Coronavirus

Somerville reinstates indoor mask mandate

"Putting on a mask indoors in public is easy to do...This is how we can best protect our community and keep the reopening going."

Kay McGowan, who owns a rug and furniture shop in Somerville, Mass., sits for a portrait on May 14, 2021. She and customers are still wearing face masks inside inside the shop, a day after the Centers for Disease Control and Prevention changed mask guidelines for vaccinated citizens. (Katherine Taylor/The New York Times)

On Thursday, Somerville became the largest Massachusetts city yet to reintroduce an indoor mask mandate.

The approved order is not a copy of the one instituted in 2020 — for one, this mask mandate only applies to indoor public spaces. There are exceptions included, like medical reasons, impeding communication with someone who has a hearing impairment, and people actively eating, drinking, swimming, or receiving health care.

MASKING UP

The move comes after the Centers for Disease Control and Prevention recommended last month that all individuals in counties with high COVID-19 transmission wear masks indoors, amid evidence of waning vaccine protection and the rise of the delta variant. Based on the CDC’s criteria, everyone in Massachusetts should be wearing a mask indoors.

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However, only a few communities —  including Salem, Lexington, Belmont, Provincetown, and Nantucket — have reinstated indoor mask mandates, and Gov. Charlie Baker’s administration is recommending that only unvaccinated or particularly vulnerable individuals wear masks indoors.

The Board of Health voted to approve the measure, but residents offered diverse opinions on whether this is the right public health and safety step.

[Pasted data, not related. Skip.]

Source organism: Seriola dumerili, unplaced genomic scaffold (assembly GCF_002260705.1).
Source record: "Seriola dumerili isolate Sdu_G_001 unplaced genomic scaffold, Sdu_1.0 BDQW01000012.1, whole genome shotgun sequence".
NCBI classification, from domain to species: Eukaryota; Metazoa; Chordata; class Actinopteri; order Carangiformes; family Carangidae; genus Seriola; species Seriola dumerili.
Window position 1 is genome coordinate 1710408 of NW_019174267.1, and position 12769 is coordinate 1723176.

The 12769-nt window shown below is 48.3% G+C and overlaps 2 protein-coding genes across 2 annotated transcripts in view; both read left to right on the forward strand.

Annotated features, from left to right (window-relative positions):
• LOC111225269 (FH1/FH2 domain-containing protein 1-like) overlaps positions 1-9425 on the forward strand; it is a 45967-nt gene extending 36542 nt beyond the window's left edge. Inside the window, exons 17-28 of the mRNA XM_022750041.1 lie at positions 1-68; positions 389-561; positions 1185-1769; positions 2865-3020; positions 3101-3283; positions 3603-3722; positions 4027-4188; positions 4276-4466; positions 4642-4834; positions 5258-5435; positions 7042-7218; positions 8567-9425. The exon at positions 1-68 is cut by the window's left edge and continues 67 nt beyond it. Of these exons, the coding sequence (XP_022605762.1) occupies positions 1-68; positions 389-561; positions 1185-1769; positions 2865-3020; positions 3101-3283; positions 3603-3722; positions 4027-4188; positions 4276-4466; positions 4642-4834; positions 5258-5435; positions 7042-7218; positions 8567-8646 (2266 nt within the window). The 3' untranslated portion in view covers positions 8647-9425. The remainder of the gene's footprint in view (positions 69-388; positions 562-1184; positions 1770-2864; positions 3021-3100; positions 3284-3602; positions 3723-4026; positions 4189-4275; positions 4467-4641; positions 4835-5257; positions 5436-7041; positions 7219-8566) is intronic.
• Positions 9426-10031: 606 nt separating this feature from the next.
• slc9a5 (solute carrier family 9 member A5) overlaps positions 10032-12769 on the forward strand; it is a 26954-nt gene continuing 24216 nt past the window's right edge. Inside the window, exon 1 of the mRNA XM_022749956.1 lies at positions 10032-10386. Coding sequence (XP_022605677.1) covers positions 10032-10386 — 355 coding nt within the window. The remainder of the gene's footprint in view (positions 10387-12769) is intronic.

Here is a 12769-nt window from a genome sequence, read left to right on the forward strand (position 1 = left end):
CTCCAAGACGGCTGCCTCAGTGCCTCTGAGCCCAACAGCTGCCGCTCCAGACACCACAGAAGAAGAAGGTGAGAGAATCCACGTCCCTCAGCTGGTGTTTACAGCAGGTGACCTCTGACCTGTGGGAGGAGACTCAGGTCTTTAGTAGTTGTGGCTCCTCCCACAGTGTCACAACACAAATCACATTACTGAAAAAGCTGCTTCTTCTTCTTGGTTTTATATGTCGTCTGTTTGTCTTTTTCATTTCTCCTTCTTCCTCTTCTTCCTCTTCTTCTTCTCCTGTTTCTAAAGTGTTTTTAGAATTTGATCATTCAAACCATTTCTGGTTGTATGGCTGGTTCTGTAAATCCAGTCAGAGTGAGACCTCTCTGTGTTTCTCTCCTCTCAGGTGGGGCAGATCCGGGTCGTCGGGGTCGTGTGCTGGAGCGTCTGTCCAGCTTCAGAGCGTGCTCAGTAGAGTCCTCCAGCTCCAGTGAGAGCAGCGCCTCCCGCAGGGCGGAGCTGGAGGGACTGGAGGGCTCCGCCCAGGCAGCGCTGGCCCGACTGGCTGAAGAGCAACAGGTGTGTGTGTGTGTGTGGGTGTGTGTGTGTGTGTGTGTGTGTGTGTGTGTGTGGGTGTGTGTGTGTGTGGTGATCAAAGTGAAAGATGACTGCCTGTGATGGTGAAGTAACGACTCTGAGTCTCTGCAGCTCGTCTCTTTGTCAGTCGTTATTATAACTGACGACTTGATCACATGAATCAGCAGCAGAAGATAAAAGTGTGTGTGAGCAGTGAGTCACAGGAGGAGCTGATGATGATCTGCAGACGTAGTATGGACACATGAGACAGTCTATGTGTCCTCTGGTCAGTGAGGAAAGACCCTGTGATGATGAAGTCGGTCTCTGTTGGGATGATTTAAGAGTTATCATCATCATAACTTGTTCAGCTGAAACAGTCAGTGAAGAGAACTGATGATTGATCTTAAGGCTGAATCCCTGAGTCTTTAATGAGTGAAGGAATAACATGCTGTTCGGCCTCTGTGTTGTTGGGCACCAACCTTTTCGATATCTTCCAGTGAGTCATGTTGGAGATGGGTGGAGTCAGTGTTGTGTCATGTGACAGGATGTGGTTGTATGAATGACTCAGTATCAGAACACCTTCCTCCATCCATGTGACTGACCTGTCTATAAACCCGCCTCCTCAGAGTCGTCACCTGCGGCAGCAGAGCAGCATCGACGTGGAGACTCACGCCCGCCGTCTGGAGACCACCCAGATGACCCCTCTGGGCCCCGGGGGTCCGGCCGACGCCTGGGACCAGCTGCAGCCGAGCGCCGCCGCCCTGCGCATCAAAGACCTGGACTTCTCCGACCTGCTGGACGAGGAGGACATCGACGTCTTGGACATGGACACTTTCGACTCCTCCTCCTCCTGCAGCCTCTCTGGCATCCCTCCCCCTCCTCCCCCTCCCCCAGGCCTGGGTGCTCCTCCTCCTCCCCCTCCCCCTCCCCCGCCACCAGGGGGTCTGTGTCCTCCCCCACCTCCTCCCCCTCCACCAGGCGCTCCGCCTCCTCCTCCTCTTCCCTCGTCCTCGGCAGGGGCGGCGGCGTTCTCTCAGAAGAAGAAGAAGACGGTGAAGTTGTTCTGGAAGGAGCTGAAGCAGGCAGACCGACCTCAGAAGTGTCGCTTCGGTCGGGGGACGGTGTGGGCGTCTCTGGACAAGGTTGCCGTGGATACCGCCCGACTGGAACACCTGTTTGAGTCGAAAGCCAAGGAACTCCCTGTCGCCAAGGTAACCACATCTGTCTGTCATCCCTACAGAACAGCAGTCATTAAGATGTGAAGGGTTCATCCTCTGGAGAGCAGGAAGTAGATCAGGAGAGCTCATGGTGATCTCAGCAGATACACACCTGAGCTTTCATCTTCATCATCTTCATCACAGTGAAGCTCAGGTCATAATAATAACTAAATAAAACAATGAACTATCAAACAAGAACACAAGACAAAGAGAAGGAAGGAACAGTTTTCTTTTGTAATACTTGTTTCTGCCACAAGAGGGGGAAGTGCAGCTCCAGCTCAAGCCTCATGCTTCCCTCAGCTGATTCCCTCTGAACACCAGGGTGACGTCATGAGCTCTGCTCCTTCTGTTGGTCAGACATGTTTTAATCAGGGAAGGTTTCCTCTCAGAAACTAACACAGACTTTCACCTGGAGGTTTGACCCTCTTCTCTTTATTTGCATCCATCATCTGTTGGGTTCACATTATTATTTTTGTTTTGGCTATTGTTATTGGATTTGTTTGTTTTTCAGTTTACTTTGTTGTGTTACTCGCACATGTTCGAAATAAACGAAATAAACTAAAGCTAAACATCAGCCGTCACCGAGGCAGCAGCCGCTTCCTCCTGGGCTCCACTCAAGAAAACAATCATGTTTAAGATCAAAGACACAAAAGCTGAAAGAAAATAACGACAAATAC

Somerville resident Sam Freilich spoke about his concerns for his own kindergarten-age daughter, who can’t get vaccinated yet.

“I believe it’s prudent to avoid widespread COVID infections within the population of unvaccinated children,” he said. “One of the best ways to protect them is to minimize spread in the community at large. The school is doing a lot, but I think it’s reasonable to ask people in the community or require them to take on some inconvenience for the sake of limiting transmission of this disease.”

Maria Terranova, owner of the popular Mike’s Restaurant and Bar in Somerville’s Davis Square, said that with restaurants at full capacity it could be hard to enforce.

“When we’re at full capacity — with 90 or 100 people — and you have an open bar, how does the Board of Health expect us to police this in such a way that we can operate safely, and logically?” Terranova said.

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Other residents suggested implementing vaccine requirements like in New York, and increased efforts to vaccinate residents. Board Chair Brian Green said there has been no shortage of attempts to vaccinate the community, and case rates are increasing.

“If most of the time people are wearing masks in most places, then, if people are choosing to go to restaurants and congregate and not wear masks, those people are still a smaller subset than there would be if mask mandates were not otherwise encouraged,” he said. “Less transmission is less transmission is less transmission.”

Mayor Joe Curtatone, who submitted the recommendation, was not present at Thursday’s meeting. He shared his reasoning in a statement when he submitted the order.

“The last time case rates were this high in Somerville was this past spring. Then, with measures in place to slow the spread, the community stepped up, complied with the rules, and together we drove COVID cases down. Now that the delta variant is driving cases back up, we are asking the community to join together and break this cycle again,” he said. “Putting on a mask indoors in public is easy to do. Getting vaccinated, staying home if you feel unwell, and quarantining if you were in close contact with someone with COVID-19 are also essential actions we can all take. This is how we can best protect our community and keep the reopening going.”

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The mask mandate goes into effect Friday.

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